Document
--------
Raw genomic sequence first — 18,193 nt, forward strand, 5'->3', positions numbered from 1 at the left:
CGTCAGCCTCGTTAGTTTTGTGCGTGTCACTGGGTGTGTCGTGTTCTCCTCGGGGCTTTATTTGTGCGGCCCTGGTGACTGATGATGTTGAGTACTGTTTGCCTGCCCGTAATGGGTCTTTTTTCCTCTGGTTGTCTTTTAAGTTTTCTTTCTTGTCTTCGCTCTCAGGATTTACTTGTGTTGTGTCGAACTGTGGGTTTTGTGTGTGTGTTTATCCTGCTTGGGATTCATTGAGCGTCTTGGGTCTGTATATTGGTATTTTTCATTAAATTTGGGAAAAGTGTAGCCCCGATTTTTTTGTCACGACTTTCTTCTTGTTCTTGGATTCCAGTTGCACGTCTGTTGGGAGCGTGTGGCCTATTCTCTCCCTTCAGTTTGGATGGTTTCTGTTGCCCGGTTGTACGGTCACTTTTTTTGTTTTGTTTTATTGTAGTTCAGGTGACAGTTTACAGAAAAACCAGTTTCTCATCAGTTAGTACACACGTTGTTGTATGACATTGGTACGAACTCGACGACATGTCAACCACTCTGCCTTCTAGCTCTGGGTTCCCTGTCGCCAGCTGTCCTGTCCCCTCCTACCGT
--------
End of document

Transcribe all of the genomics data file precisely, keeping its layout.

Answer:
Raw genomic sequence first — 18,193 nt, forward strand, 5'->3', positions numbered from 1 at the left:
CGTCAGCCTCGTTAGTTTTGTGCGTGTCACTGGGTGTGTCGTGTTCTCCTCGGGGCTTTATTTGTGCGGCCCTGGTGACTGATGATGTTGAGTACTGTTTGCCTGCCCGTAATGGGTCTTTTTTCCTCTGGTTGTCTTTTAAGTTTTCTTTCTTGTCTTCGCTCTCAGGATTTACTTGTGTTGTGTCGAACTGTGGGTTTTGTGTGTGTGTTTATCCTGCTTGGGATTCATTGAGCGTCTTGGGTCTGTATATTGGTATTTTTCATTAAATTTGGGAAAAGTGTAGCCCCGATTTTTTTGTCACGACTTTCTTCTTGTTCTTGGATTCCAGTTGCACGTCTGTTGGGAGCGTGTGGCCTATTCTCTCCCTTCAGTTTGGATGGTTTCTGTTGCCCGGTTGTACGGTCACTTTTTTTGTTTTGTTTTATTGTAGTTCAGGTGACAGTTTACAGAAAAACCAGTTTCTCATCAGTTAGTACACACGTTGTTGTATGACATTGGTACGAACTCGACGACATGTCAACCACTCTGCCTTCTAGCTCTGGGTTCCCTGTCGCCAGCTGTCCTGTCCCCTCCTACCGT